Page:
So many discussions about journalism in the past few years have featured journalists from established media crying into their beer, I often forget how refreshing it is to have a different kind of conversation. One where people are working out for themselves how to rebuild the business model for journalism.
It is hard to convey the happiness you can feel when you hear people describing how they are taking a simple, empirical route to discovering and delivering what people need to know – and then finding ways to keep doing it.
I had one of these moments at City University a few days ago when a conference gathered to look at new ways of sustaining local journalism, arguably in much more immediate economic danger than the national and international varieties. An energetic group of our students, Wannabehacks, used Storify, as well as a liveblog, to record the day.
The point wasn’t agreement – there was very little on what works and what doesn’t – and speakers varied from Will Perrin of talkaboutlocal and the King’s Cross blog to Jeff Jarvis, of City University New York’ entrepreneurial journalism programme and the buzzmachine blog. Perrin illustrated what might be called the “pure, simple need” origin of a local blog: a local community identifies a problem and gathers to try to solve it, puts pressure on various local authorities and eventually ends up with what Will called a “community information burden”.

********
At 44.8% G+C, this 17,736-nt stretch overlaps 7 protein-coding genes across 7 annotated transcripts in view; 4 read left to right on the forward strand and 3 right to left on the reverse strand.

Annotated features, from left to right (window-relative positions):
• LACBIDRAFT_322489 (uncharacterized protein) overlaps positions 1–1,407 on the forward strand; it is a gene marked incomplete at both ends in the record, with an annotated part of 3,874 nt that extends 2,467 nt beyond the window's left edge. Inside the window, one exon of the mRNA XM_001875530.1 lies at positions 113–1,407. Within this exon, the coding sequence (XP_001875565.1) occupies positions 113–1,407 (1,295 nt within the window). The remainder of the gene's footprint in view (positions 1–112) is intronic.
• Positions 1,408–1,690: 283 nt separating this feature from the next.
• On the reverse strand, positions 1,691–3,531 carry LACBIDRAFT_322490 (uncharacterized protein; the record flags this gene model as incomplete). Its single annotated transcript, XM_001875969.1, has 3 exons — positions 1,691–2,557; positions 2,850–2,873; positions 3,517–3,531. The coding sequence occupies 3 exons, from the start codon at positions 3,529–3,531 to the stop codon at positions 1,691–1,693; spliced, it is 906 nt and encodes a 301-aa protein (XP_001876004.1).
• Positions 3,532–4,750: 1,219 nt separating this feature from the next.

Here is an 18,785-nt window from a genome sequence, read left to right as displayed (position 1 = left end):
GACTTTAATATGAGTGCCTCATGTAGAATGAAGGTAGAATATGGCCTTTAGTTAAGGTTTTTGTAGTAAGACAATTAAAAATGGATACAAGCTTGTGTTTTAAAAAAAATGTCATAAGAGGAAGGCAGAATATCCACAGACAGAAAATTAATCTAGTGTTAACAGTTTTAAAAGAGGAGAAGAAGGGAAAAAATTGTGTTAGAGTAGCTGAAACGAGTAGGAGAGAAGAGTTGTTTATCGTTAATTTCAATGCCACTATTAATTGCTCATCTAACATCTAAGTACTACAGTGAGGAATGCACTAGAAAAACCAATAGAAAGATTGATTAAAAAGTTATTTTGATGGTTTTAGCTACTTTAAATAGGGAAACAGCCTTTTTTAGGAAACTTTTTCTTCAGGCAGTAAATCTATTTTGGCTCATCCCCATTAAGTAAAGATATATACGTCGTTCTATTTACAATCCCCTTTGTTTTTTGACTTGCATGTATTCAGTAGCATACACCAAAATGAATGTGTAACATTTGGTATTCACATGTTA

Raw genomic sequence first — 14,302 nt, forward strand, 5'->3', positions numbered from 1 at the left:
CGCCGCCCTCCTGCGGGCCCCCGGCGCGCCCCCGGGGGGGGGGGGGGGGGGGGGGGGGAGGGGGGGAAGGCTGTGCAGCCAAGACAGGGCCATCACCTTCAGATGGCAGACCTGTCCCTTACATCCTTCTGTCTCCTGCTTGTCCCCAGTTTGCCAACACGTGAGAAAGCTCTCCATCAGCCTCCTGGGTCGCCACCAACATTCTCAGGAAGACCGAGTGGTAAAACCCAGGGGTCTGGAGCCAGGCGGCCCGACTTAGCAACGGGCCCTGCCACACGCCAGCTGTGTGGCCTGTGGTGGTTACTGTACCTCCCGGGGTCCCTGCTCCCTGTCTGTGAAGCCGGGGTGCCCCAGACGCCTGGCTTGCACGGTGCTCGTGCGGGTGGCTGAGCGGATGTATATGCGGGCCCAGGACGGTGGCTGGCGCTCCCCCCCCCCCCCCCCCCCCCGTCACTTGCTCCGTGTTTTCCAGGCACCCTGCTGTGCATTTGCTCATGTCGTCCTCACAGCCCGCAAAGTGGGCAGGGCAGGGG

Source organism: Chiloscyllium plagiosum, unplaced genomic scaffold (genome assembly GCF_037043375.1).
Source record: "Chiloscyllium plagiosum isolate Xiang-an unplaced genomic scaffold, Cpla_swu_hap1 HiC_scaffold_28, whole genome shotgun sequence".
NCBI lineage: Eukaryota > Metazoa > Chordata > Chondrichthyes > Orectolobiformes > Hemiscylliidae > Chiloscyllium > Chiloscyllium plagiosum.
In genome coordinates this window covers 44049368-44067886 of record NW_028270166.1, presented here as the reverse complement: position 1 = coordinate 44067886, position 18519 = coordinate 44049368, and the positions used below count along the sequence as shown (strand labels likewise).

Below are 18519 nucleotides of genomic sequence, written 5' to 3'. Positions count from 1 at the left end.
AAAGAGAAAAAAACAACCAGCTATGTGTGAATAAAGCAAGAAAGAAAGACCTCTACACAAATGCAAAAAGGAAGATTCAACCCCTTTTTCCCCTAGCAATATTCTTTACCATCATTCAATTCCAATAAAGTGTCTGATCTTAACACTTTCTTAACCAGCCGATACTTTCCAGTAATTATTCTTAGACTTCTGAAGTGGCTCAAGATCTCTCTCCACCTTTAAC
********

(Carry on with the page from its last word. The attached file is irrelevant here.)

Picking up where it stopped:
In other words, he kept losing track of who had said what to who and when. So he started a blog to keep track. Journalism, with a capital “J”, is fine, Perrin said, if you can afford it; then you can investigate and maybe do more difficult stuff. But if can’t afford journalists, just get out there and do it anyway.
Jeff Jarvis covered the other end of the scale, pointing out to the audience that there were a few local news sites in the US now recording annual incomes (mostly from local advertising) of $200,000 a year. No one came up with a European equivalent of that number, or anything close.
Two things stood out for me. If people who care about news in their communities are going to build something which lasts, they have to think about how to make a sustainable business. In a mature business later on, a “church and state” separation between editorial and business may make sense. It isn’t feasible or practical at the start. Second, it is as useful to hear about failure as about success. Sarah Hartley, in charge of winding down The Guardian’s local blogs, also came to talk about that project’s downfall (lack of ad revenue, more than anything else).
Chewing on these things, I fell across this commencement speech by the science journalist Robert Krulwich to the Berkeley school of journalism, whose optimistic theme can be grasped from his title: “There are some people who don’t wait.”
And still in the US, there is a sizeable report from the Columbia school of journalism on the business of digital journalism. I confess I haven’t read it yet and was put off from doing so by this post from the Reuters blogger Felix Salmon, who says that you only reach the nub of the argument on p110 (give me shortcuts! now!). Here’s Salmon’s shorter take.